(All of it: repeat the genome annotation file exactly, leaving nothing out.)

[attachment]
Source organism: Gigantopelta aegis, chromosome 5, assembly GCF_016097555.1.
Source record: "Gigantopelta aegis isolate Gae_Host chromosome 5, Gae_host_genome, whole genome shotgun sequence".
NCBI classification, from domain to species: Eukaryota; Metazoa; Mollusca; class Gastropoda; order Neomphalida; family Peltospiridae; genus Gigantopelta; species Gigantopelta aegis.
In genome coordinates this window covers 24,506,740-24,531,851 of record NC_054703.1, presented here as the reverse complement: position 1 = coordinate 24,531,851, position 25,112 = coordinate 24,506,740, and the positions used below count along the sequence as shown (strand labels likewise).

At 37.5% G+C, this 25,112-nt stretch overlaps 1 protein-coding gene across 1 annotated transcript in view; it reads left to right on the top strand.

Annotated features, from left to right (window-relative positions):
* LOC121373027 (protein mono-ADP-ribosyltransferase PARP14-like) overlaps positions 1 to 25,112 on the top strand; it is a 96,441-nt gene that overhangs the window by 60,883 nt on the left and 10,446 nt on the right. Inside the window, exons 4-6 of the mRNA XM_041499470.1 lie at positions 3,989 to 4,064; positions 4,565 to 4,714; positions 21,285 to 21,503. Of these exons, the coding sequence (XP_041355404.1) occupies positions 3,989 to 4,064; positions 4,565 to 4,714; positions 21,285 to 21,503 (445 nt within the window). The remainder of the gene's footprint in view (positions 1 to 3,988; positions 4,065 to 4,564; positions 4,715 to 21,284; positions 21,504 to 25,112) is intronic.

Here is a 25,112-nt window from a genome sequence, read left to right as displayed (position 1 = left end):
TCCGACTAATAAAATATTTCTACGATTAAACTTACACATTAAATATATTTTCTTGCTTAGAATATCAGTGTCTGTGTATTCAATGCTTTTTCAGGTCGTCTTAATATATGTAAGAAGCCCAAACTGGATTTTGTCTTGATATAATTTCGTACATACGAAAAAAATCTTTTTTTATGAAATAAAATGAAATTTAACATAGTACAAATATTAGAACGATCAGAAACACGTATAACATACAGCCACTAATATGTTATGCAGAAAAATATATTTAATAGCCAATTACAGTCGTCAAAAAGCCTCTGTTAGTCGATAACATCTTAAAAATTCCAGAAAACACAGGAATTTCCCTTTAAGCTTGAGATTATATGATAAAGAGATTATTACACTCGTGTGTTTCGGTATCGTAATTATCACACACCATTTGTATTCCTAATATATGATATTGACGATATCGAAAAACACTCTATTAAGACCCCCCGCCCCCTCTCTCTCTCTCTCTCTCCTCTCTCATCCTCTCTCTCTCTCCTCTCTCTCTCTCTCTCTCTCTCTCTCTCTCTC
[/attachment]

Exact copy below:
Source organism: Gigantopelta aegis, chromosome 5, assembly GCF_016097555.1.
Source record: "Gigantopelta aegis isolate Gae_Host chromosome 5, Gae_host_genome, whole genome shotgun sequence".
NCBI classification, from domain to species: Eukaryota; Metazoa; Mollusca; class Gastropoda; order Neomphalida; family Peltospiridae; genus Gigantopelta; species Gigantopelta aegis.
In genome coordinates this window covers 24,506,740-24,531,851 of record NC_054703.1, presented here as the reverse complement: position 1 = coordinate 24,531,851, position 25,112 = coordinate 24,506,740, and the positions used below count along the sequence as shown (strand labels likewise).

At 37.5% G+C, this 25,112-nt stretch overlaps 1 protein-coding gene across 1 annotated transcript in view; it reads left to right on the top strand.

Annotated features, from left to right (window-relative positions):
* LOC121373027 (protein mono-ADP-ribosyltransferase PARP14-like) overlaps positions 1 to 25,112 on the top strand; it is a 96,441-nt gene that overhangs the window by 60,883 nt on the left and 10,446 nt on the right. Inside the window, exons 4-6 of the mRNA XM_041499470.1 lie at positions 3,989 to 4,064; positions 4,565 to 4,714; positions 21,285 to 21,503. Of these exons, the coding sequence (XP_041355404.1) occupies positions 3,989 to 4,064; positions 4,565 to 4,714; positions 21,285 to 21,503 (445 nt within the window). The remainder of the gene's footprint in view (positions 1 to 3,988; positions 4,065 to 4,564; positions 4,715 to 21,284; positions 21,504 to 25,112) is intronic.

Here is a 25,112-nt window from a genome sequence, read left to right as displayed (position 1 = left end):
TCCGACTAATAAAATATTTCTACGATTAAACTTACACATTAAATATATTTTCTTGCTTAGAATATCAGTGTCTGTGTATTCAATGCTTTTTCAGGTCGTCTTAATATATGTAAGAAGCCCAAACTGGATTTTGTCTTGATATAATTTCGTACATACGAAAAAAATCTTTTTTTATGAAATAAAATGAAATTTAACATAGTACAAATATTAGAACGATCAGAAACACGTATAACATACAGCCACTAATATGTTATGCAGAAAAATATATTTAATAGCCAATTACAGTCGTCAAAAAGCCTCTGTTAGTCGATAACATCTTAAAAATTCCAGAAAACACAGGAATTTCCCTTTAAGCTTGAGATTATATGATAAAGAGATTATTACACTCGTGTGTTTCGGTATCGTAATTATCACACACCATTTGTATTCCTAATATATGATATTGACGATATCGAAAAACACTCTATTAAGACCCCCCGCCCCCTCTCTCTCTCTCTCTCTCCTCTCTCATCCTCTCTCTCTCTCCTCTCTCTCTCTCTCTCTCTCTCTCTCTCTCTC